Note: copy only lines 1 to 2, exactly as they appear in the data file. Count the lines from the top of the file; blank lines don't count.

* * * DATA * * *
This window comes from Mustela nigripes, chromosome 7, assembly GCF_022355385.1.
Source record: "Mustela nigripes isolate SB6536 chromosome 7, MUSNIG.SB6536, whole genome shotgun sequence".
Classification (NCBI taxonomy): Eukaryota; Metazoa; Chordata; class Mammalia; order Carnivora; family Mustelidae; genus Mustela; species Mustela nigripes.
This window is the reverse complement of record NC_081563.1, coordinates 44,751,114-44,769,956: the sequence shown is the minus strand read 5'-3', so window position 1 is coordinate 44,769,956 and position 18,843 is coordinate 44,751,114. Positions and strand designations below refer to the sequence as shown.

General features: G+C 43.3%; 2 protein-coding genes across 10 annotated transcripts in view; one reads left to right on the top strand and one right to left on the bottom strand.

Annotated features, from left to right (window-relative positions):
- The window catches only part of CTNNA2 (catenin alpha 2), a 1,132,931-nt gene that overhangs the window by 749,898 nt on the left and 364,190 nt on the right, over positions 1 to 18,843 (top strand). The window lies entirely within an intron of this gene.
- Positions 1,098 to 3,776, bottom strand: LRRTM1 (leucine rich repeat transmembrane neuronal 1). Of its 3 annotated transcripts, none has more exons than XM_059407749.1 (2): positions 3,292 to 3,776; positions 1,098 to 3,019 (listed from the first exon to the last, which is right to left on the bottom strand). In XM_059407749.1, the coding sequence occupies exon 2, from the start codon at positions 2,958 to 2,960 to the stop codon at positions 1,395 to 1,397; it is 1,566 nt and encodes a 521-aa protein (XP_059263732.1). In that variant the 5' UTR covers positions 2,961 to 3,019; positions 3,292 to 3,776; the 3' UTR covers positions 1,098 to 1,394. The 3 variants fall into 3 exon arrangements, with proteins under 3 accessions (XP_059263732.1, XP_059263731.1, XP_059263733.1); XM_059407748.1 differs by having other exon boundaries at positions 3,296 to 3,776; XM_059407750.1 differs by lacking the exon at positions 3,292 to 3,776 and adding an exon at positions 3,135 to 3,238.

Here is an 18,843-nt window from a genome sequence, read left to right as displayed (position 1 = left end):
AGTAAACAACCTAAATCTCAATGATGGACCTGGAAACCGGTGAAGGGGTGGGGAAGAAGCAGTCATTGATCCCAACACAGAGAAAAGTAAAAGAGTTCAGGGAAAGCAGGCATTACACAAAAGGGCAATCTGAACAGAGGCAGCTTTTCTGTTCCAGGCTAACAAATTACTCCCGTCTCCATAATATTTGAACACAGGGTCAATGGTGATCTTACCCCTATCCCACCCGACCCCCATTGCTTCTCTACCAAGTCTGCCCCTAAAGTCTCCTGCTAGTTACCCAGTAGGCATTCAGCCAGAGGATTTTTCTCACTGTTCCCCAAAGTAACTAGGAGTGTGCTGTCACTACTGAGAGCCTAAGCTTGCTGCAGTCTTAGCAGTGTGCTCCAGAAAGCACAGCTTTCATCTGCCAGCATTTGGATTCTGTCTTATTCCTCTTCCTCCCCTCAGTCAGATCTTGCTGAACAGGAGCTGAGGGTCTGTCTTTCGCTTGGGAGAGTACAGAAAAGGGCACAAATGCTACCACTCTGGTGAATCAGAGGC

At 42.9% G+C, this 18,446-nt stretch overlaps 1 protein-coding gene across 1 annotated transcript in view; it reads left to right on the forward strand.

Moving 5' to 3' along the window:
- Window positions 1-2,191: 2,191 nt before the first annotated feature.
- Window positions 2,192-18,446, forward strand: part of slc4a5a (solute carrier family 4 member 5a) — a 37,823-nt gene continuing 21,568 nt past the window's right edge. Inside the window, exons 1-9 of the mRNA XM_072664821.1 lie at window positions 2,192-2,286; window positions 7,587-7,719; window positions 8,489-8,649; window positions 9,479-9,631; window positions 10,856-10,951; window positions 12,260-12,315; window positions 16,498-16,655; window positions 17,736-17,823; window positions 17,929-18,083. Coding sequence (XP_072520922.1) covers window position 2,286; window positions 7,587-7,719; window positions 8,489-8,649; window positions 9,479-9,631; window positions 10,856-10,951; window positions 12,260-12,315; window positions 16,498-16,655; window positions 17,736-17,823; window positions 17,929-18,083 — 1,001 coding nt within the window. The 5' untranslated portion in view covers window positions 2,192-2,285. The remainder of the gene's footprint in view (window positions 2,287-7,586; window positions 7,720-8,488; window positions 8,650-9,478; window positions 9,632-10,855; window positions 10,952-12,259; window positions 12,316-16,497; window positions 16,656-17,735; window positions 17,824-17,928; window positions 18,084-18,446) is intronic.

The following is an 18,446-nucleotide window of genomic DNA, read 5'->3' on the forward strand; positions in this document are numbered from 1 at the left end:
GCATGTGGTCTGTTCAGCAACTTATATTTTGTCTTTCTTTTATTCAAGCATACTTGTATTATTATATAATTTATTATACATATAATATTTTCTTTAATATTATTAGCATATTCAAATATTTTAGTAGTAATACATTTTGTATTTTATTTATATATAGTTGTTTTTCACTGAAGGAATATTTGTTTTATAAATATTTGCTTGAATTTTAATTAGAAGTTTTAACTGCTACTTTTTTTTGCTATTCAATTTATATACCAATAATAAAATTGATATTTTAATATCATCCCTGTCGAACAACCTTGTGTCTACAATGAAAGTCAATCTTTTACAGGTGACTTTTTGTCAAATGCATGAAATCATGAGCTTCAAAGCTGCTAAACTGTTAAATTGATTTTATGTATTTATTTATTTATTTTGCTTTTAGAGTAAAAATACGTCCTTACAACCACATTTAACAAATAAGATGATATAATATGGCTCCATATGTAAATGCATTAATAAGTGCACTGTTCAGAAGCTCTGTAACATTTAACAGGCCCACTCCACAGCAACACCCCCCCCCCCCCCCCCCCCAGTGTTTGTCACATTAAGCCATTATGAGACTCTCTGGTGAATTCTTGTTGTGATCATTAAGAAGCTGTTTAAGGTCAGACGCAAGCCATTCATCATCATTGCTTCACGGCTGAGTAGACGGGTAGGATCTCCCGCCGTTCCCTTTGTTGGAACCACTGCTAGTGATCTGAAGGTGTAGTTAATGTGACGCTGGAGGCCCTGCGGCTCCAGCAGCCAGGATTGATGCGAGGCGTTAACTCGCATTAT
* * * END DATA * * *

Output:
This window comes from Mustela nigripes, chromosome 7, assembly GCF_022355385.1.
Source record: "Mustela nigripes isolate SB6536 chromosome 7, MUSNIG.SB6536, whole genome shotgun sequence".